In 2015 a one-day graduate workshop was held at the University of Sydney, on questions of method in Antonio Gramsci. Anchored by keynote presentations from two leading scholars — Adam David Morton and Peter Thomas — the workshop bought together research students working with Gramsci’s writings and conceptual tools. For a number of participants, the workshop was the culmination of 18 months of working with Gramsci’s ideas in two reading groups.
The year before the workshop, in 2014, Adam arrived at the university to take up a Professorship and chair of the Department of Political Economy. He and Elizabeth initiated the Past & Present Reading Group — which commenced by reading Peter’s book The Gramscian Moment. The reading group brought together staff and students, and those from within the university and outside it. There was great interest in the book given it had won the Premio internazionale Giuseppe Sormani, awarded for the best book on Gramsci between 2007 and 2011. Some members were encountering the book for the first time and others were returning to it in a group setting. At the conclusion of the book, a smaller group set out to make their way through the critical English edition of the Prison Notebooks. This group met weekly and changed its composition over time in that long (and ultimately multi-year) interlocution.
Gramsci’s notion of eroico furore (heroic fury) was at the centre of both these groups and served as the focus of the graduate workshop and in its wake the papers were published in a recent special issue of Thesis Eleven. The papers in the special issue are products of an intellectual conversation on the contribution of Antonio Gramsci to critical thought and method that largely evolved out of close readings of Gramsci’s notes. Gramsci’s eroico furore served as a leitmotif that brought together established and emerging researchers to discuss the relevance of Gramsci to their own intellectual concerns and research programs.
As we note in the introduction to the special issue:
In note Q16 §2 of the Prison Notebooks Antonio Gramsci introduces us to truth seeking as eroico furore, as an active striving not simply to attain a particular form of knowledge but to form a conception of the world. Eroico furore, for Gramsci, is about the development of a sensibility and the forming of personality. As Gramsci puts it, ‘any new theory studied with “heroic fury” [eroico furore] (that is, studied not out of mere external curiosity but for reasons of deep interest) for a certain period, especially if one is young, attracts the student of its own accord and takes possession of his whole personality’ (Gramsci 1971: 383; Q 16, §2). For Gramsci, this deeply rooted drive in one’s own biography sustains intellectual undertaking ‘until such a time as a critical equilibrium is created and one learns to study deeply but without succumbing to the fascination of the system and the author under study’ (ibid). Eroico furore, then, denotes a dialectical movement, a scholarly journey and a transformation, that yields an individuated and unique beginning. This beginning, as a point of departure, incorporates the particular and the immediate while aspiring to rise beyond them in its striving to form its own adequate conception of the world. Defying established authorities and existing systems of thought is an intrinsic feature of this form of endeavour.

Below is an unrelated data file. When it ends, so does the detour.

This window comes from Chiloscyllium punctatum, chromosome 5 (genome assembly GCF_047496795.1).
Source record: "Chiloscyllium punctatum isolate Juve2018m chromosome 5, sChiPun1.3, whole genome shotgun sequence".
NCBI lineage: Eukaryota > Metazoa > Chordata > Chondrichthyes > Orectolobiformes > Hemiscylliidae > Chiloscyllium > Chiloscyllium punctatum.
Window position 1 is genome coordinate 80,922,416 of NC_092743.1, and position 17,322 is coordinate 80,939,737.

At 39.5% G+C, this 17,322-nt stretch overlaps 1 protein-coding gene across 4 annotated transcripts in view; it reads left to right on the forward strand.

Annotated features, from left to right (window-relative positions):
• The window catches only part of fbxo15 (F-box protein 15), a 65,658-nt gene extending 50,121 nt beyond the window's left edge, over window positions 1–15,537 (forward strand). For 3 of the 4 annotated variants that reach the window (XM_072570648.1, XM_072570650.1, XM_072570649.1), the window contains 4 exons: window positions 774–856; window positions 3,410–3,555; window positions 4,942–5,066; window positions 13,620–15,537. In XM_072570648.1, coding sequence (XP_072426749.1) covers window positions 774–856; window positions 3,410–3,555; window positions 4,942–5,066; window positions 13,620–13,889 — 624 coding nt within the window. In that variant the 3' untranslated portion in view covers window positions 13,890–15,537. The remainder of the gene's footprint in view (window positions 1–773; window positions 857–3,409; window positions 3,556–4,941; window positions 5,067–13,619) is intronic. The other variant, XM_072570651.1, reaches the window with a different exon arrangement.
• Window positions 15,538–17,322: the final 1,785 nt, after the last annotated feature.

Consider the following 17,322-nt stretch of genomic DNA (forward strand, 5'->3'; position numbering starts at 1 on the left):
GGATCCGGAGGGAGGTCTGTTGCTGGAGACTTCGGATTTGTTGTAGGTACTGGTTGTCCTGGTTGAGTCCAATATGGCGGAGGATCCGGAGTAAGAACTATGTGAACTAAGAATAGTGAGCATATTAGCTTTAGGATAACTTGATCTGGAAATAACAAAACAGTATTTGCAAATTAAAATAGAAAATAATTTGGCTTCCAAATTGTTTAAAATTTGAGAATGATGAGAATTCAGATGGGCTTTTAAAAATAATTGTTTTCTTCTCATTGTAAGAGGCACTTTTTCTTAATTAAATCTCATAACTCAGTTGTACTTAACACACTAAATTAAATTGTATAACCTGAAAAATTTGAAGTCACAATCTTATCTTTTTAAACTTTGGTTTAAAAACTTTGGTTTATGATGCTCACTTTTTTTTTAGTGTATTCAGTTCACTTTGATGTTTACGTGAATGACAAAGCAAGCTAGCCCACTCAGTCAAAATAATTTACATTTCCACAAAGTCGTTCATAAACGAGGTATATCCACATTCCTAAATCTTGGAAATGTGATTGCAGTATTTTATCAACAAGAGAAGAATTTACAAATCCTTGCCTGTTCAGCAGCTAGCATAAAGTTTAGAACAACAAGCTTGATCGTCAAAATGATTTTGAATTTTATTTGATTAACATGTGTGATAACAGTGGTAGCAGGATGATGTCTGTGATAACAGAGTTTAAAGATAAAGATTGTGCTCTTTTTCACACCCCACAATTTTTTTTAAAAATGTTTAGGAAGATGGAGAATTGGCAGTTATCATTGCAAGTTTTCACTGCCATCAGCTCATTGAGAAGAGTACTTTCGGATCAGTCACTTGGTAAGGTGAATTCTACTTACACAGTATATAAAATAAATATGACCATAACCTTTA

There are five key contributions in the special issue. Andreas Bieler and Adam David Morton work with Gramsci’s theorisation of capitalist state formation, to draw out the internal relationship between the structuring condition of uneven and combined development and the class agency of passive revolution.
Elizabeth Humphrys employs Gramsci’s meditation on the state-civil society relationship to argue that Gramsci’s theorisation of the ‘integral state’ can help us understand the contemporary breakdown of political rule as expressed in the phenomenon known as ‘anti-politics.’
Ihab Shalbak traces the appropriation of Gramsci in the United Kingdom since the early 1970s. His paper is concerned with the deployment and the transformation of Gramsci’s notion of hegemony and the purpose it served during the fight against Thatcherism.
Philip Roberts traces the profound influence that Gramsci’s writing had in Brazil and aims to show the creative translation of Gramsci’s concepts in novel situations and to evaluate the viability of travelling with Gramsci’s method.
Finally, Peter Thomas considers Gramsci’s most fundamental and abiding heroic fury in Machiavelli and argues that Gramsci’s reading of The Prince leads to significant developments in the Prison Notebooks. Not simply the redevelopment of Machiavelli’s Prince, or the innovation of a new constituted category, Thomas argues that the modern Prince is the refoundation of Gramsci’s entire endeavours after 1932.
The next step in this journey for the authors, is a roundtable at the upcoming Historical Materialism conference in Sydney, on December 13 and 14. The roundtable — with Andreas Bieler, Adam David Morton, Ihab Shalbak and Elizabeth Humphrys — will discuss the question of heroic fury and method in Gramsci, posing questions to each other and those present on the ways in which Gramsci can offer paths to understanding the dynamics of the contemporary period.
For us, this project has been part of a wider (global) moment where scholars and activists have sought to ‘retrieve the potentials Gramsci’s work offers against a general back ground of domesticating, taming and institutionalising of radical thought’. Therefore, the special issue offers not only an examination of Gramsci and questions of method, but new ways of thinking, being and acting in the world today.